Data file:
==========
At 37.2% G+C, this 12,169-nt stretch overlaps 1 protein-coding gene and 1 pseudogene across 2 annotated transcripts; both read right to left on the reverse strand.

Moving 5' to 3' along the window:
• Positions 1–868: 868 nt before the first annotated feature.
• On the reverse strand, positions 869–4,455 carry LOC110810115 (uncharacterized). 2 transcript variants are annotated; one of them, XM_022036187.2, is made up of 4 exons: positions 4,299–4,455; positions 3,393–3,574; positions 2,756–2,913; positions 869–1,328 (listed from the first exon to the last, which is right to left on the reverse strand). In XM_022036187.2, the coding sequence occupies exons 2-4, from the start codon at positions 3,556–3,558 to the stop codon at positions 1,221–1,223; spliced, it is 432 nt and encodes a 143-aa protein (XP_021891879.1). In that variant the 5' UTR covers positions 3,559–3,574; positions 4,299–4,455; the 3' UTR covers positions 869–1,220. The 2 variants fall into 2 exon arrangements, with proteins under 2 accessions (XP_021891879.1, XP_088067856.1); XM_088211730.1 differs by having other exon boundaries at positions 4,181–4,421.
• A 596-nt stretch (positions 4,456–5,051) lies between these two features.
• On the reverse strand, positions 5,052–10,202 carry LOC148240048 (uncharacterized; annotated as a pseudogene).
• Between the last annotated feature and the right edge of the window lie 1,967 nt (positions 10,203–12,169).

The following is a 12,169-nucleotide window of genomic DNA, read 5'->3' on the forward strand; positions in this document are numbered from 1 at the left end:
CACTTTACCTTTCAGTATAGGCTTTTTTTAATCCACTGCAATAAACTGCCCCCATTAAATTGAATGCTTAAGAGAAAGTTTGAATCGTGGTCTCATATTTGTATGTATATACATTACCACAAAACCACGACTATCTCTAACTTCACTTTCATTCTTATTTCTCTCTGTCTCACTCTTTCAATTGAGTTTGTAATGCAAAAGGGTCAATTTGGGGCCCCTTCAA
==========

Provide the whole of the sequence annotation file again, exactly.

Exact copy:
At 37.2% G+C, this 12,169-nt stretch overlaps 1 protein-coding gene and 1 pseudogene across 2 annotated transcripts; both read right to left on the reverse strand.

Moving 5' to 3' along the window:
• Positions 1–868: 868 nt before the first annotated feature.
• On the reverse strand, positions 869–4,455 carry LOC110810115 (uncharacterized). 2 transcript variants are annotated; one of them, XM_022036187.2, is made up of 4 exons: positions 4,299–4,455; positions 3,393–3,574; positions 2,756–2,913; positions 869–1,328 (listed from the first exon to the last, which is right to left on the reverse strand). In XM_022036187.2, the coding sequence occupies exons 2-4, from the start codon at positions 3,556–3,558 to the stop codon at positions 1,221–1,223; spliced, it is 432 nt and encodes a 143-aa protein (XP_021891879.1). In that variant the 5' UTR covers positions 3,559–3,574; positions 4,299–4,455; the 3' UTR covers positions 869–1,220. The 2 variants fall into 2 exon arrangements, with proteins under 2 accessions (XP_021891879.1, XP_088067856.1); XM_088211730.1 differs by having other exon boundaries at positions 4,181–4,421.
• A 596-nt stretch (positions 4,456–5,051) lies between these two features.
• On the reverse strand, positions 5,052–10,202 carry LOC148240048 (uncharacterized; annotated as a pseudogene).
• Between the last annotated feature and the right edge of the window lie 1,967 nt (positions 10,203–12,169).

The following is a 12,169-nucleotide window of genomic DNA, read 5'->3' on the forward strand; positions in this document are numbered from 1 at the left end:
CACTTTACCTTTCAGTATAGGCTTTTTTTAATCCACTGCAATAAACTGCCCCCATTAAATTGAATGCTTAAGAGAAAGTTTGAATCGTGGTCTCATATTTGTATGTATATACATTACCACAAAACCACGACTATCTCTAACTTCACTTTCATTCTTATTTCTCTCTGTCTCACTCTTTCAATTGAGTTTGTAATGCAAAAGGGTCAATTTGGGGCCCCTTCAA